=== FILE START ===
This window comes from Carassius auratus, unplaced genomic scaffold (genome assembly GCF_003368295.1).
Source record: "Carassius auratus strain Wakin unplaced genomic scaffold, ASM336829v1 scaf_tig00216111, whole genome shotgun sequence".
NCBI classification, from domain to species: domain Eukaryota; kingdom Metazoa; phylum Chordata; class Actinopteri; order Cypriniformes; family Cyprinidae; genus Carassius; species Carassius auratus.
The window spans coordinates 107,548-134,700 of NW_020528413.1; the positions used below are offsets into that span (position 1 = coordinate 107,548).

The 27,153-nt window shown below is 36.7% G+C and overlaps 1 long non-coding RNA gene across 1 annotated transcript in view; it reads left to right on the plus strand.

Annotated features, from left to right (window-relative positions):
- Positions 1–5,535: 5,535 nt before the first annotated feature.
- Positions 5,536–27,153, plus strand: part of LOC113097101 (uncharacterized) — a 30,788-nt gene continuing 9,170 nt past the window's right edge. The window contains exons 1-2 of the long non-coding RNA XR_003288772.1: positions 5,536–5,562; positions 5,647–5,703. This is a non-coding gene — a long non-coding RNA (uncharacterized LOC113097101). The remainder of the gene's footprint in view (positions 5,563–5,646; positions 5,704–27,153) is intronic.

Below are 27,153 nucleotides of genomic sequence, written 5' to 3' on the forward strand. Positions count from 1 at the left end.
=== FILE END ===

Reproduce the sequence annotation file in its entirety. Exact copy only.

This window comes from Carassius auratus, unplaced genomic scaffold (genome assembly GCF_003368295.1).
Source record: "Carassius auratus strain Wakin unplaced genomic scaffold, ASM336829v1 scaf_tig00216111, whole genome shotgun sequence".
NCBI classification, from domain to species: domain Eukaryota; kingdom Metazoa; phylum Chordata; class Actinopteri; order Cypriniformes; family Cyprinidae; genus Carassius; species Carassius auratus.
The window spans coordinates 107,548-134,700 of NW_020528413.1; the positions used below are offsets into that span (position 1 = coordinate 107,548).

The 27,153-nt window shown below is 36.7% G+C and overlaps 1 long non-coding RNA gene across 1 annotated transcript in view; it reads left to right on the plus strand.

Annotated features, from left to right (window-relative positions):
- Positions 1–5,535: 5,535 nt before the first annotated feature.
- Positions 5,536–27,153, plus strand: part of LOC113097101 (uncharacterized) — a 30,788-nt gene continuing 9,170 nt past the window's right edge. The window contains exons 1-2 of the long non-coding RNA XR_003288772.1: positions 5,536–5,562; positions 5,647–5,703. This is a non-coding gene — a long non-coding RNA (uncharacterized LOC113097101). The remainder of the gene's footprint in view (positions 5,563–5,646; positions 5,704–27,153) is intronic.

Below are 27,153 nucleotides of genomic sequence, written 5' to 3' on the forward strand. Positions count from 1 at the left end.